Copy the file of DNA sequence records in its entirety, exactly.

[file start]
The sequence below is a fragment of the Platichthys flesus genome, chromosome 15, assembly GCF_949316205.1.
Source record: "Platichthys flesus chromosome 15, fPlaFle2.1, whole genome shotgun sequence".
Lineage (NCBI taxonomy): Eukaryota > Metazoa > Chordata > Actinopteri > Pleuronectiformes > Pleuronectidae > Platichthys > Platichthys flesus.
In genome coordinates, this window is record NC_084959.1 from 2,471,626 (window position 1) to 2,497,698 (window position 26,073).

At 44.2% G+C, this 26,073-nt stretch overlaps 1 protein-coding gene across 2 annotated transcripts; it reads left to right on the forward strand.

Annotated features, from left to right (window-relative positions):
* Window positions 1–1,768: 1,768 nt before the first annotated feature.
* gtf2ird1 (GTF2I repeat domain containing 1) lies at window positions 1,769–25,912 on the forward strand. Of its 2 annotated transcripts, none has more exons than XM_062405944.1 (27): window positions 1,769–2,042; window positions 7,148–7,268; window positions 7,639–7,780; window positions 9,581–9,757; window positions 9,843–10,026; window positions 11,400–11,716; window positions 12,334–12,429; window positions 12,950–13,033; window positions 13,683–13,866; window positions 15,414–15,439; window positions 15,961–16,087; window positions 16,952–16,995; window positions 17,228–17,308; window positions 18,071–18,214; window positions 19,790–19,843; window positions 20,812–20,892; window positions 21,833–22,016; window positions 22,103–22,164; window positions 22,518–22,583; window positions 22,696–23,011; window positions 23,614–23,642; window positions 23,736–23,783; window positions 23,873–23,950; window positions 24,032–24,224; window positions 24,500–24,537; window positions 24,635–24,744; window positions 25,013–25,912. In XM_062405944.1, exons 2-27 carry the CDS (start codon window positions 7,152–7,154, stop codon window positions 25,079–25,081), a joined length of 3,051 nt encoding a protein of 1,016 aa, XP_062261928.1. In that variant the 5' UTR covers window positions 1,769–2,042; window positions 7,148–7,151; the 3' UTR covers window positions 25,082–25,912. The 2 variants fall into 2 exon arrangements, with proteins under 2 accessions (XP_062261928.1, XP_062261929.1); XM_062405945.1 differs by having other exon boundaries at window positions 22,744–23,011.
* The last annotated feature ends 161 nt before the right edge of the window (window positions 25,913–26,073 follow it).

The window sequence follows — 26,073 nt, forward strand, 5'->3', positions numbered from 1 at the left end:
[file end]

The sequence below is a fragment of the Platichthys flesus genome, chromosome 15, assembly GCF_949316205.1.
Source record: "Platichthys flesus chromosome 15, fPlaFle2.1, whole genome shotgun sequence".
Lineage (NCBI taxonomy): Eukaryota > Metazoa > Chordata > Actinopteri > Pleuronectiformes > Pleuronectidae > Platichthys > Platichthys flesus.
In genome coordinates, this window is record NC_084959.1 from 2,471,626 (window position 1) to 2,497,698 (window position 26,073).

At 44.2% G+C, this 26,073-nt stretch overlaps 1 protein-coding gene across 2 annotated transcripts; it reads left to right on the forward strand.

Annotated features, from left to right (window-relative positions):
* Window positions 1–1,768: 1,768 nt before the first annotated feature.
* gtf2ird1 (GTF2I repeat domain containing 1) lies at window positions 1,769–25,912 on the forward strand. Of its 2 annotated transcripts, none has more exons than XM_062405944.1 (27): window positions 1,769–2,042; window positions 7,148–7,268; window positions 7,639–7,780; window positions 9,581–9,757; window positions 9,843–10,026; window positions 11,400–11,716; window positions 12,334–12,429; window positions 12,950–13,033; window positions 13,683–13,866; window positions 15,414–15,439; window positions 15,961–16,087; window positions 16,952–16,995; window positions 17,228–17,308; window positions 18,071–18,214; window positions 19,790–19,843; window positions 20,812–20,892; window positions 21,833–22,016; window positions 22,103–22,164; window positions 22,518–22,583; window positions 22,696–23,011; window positions 23,614–23,642; window positions 23,736–23,783; window positions 23,873–23,950; window positions 24,032–24,224; window positions 24,500–24,537; window positions 24,635–24,744; window positions 25,013–25,912. In XM_062405944.1, exons 2-27 carry the CDS (start codon window positions 7,152–7,154, stop codon window positions 25,079–25,081), a joined length of 3,051 nt encoding a protein of 1,016 aa, XP_062261928.1. In that variant the 5' UTR covers window positions 1,769–2,042; window positions 7,148–7,151; the 3' UTR covers window positions 25,082–25,912. The 2 variants fall into 2 exon arrangements, with proteins under 2 accessions (XP_062261928.1, XP_062261929.1); XM_062405945.1 differs by having other exon boundaries at window positions 22,744–23,011.
* The last annotated feature ends 161 nt before the right edge of the window (window positions 25,913–26,073 follow it).

The window sequence follows — 26,073 nt, forward strand, 5'->3', positions numbered from 1 at the left end: